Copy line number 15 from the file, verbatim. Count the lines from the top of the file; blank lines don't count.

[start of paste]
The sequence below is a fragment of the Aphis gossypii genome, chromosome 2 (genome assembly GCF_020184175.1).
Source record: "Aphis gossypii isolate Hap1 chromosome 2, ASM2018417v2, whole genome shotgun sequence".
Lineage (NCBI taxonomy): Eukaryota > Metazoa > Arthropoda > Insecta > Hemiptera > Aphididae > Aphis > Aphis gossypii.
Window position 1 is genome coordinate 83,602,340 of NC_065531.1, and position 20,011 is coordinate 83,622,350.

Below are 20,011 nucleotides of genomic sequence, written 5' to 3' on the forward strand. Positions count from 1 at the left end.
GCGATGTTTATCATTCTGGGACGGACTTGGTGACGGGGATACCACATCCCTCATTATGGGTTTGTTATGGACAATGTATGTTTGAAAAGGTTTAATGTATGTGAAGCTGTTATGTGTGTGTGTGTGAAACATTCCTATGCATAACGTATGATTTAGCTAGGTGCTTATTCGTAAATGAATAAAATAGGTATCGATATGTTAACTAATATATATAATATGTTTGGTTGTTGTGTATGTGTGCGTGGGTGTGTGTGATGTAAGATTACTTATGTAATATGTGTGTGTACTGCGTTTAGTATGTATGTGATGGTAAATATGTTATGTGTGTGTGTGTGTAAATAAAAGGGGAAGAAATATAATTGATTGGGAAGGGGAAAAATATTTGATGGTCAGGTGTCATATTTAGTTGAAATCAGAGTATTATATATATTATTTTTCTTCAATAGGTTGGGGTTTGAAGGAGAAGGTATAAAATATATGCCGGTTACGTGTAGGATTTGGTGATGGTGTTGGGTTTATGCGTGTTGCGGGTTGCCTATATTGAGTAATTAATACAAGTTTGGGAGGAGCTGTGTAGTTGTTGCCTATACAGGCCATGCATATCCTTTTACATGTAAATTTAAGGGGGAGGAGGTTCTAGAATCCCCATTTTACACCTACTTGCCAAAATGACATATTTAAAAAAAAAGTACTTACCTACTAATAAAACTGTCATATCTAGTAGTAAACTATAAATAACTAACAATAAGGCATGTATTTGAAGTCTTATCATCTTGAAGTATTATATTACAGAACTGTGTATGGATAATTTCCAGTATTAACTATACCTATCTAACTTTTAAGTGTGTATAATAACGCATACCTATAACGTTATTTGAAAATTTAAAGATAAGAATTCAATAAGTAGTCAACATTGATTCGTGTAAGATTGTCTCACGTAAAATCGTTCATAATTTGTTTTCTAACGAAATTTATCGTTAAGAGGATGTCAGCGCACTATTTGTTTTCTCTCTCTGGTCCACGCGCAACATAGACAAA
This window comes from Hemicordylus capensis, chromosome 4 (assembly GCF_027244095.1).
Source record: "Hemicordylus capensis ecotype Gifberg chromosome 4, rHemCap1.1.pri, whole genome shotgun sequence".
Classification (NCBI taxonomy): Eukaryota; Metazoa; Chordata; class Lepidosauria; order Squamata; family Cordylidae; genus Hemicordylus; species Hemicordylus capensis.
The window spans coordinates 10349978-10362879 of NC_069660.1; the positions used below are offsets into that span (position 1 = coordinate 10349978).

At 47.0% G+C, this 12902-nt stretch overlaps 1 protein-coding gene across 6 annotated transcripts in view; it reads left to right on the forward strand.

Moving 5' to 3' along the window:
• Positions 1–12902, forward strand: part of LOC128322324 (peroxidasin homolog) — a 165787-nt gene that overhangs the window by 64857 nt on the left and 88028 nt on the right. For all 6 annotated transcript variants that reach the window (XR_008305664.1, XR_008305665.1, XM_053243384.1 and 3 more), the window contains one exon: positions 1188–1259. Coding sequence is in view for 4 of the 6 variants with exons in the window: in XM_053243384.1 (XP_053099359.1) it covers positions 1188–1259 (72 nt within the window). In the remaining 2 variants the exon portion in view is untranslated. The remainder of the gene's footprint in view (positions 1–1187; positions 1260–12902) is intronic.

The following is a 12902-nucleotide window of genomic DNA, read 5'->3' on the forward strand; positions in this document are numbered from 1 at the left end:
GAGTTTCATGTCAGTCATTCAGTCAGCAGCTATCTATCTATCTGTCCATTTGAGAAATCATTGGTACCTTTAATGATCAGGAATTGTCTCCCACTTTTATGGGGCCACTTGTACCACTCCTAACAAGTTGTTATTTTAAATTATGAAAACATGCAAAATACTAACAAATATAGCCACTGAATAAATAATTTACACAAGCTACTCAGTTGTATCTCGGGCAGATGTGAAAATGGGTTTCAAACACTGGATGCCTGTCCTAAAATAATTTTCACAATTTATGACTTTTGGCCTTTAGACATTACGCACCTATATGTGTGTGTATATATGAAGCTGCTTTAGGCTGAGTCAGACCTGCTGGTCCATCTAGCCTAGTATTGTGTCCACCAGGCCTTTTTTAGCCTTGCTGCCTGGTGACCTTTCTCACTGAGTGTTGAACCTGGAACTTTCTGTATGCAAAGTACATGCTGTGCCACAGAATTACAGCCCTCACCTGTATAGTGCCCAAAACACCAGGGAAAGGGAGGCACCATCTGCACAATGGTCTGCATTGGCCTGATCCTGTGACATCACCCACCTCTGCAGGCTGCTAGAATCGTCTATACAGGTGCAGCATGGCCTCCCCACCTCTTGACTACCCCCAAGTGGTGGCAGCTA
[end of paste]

GAGTTTCATGTCAGTCATTCAGTCAGCAGCTATCTATCTATCTGTCCATTTGAGAAATCATTGGTACCTTTAATGATCAGGAATTGTCTCCCACTTTTATGGGGCCACTTGTACCACTCCTAACAAGTTGTTATTTTAAATTATGAAAACATGCAAAATACTAACAAATATAGCCACTGAATAAATAATTTACACAAGCTACTCAGTTGTATCTCGGGCAGATGTGAAAATGGGTTTCAAACACTGGATGCCTGTCCTAAAATAATTTTCACAATTTATGACTTTTGGCCTTTAGACATTACGCACCTATATGTGTGTGTATATATGAAGCTGCTTTAGGCTGAGTCAGACCTGCTGGTCCATCTAGCCTAGTATTGTGTCCACCAGGCCTTTTTTAGCCTTGCTGCCTGGTGACCTTTCTCACTGAGTGTTGAACCTGGAACTTTCTGTATGCAAAGTACATGCTGTGCCACAGAATTACAGCCCTCACCTGTATAGTGCCCAAAACACCAGGGAAAGGGAGGCACCATCTGCACAATGGTCTGCATTGGCCTGATCCTGTGACATCACCCACCTCTGCAGGCTGCTAGAATCGTCTATACAGGTGCAGCATGGCCTCCCCACCTCTTGACTACCCCCAAGTGGTGGCAGCTA